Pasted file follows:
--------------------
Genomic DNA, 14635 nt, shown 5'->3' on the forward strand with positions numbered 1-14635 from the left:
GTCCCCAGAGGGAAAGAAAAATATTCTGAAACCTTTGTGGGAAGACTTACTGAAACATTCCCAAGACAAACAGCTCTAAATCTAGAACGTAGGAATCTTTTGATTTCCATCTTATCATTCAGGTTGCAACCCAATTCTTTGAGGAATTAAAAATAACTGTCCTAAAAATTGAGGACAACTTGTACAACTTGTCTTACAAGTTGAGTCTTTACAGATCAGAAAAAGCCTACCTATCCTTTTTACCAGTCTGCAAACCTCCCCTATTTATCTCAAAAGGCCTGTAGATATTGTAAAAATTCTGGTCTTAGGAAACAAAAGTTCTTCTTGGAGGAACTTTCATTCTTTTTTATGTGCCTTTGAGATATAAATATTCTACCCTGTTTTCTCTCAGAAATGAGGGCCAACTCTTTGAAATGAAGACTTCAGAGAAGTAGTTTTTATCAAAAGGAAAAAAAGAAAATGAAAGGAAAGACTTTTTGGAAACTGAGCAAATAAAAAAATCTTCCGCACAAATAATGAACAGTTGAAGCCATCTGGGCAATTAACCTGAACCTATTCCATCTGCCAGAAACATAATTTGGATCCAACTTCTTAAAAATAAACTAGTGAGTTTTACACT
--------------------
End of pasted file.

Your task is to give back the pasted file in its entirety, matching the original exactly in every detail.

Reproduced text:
Genomic DNA, 14635 nt, shown 5'->3' on the forward strand with positions numbered 1-14635 from the left:
GTCCCCAGAGGGAAAGAAAAATATTCTGAAACCTTTGTGGGAAGACTTACTGAAACATTCCCAAGACAAACAGCTCTAAATCTAGAACGTAGGAATCTTTTGATTTCCATCTTATCATTCAGGTTGCAACCCAATTCTTTGAGGAATTAAAAATAACTGTCCTAAAAATTGAGGACAACTTGTACAACTTGTCTTACAAGTTGAGTCTTTACAGATCAGAAAAAGCCTACCTATCCTTTTTACCAGTCTGCAAACCTCCCCTATTTATCTCAAAAGGCCTGTAGATATTGTAAAAATTCTGGTCTTAGGAAACAAAAGTTCTTCTTGGAGGAACTTTCATTCTTTTTTATGTGCCTTTGAGATATAAATATTCTACCCTGTTTTCTCTCAGAAATGAGGGCCAACTCTTTGAAATGAAGACTTCAGAGAAGTAGTTTTTATCAAAAGGAAAAAAAGAAAATGAAAGGAAAGACTTTTTGGAAACTGAGCAAATAAAAAAATCTTCCGCACAAATAATGAACAGTTGAAGCCATCTGGGCAATTAACCTGAACCTATTCCATCTGCCAGAAACATAATTTGGATCCAACTTCTTAAAAATAAACTAGTGAGTTTTACACT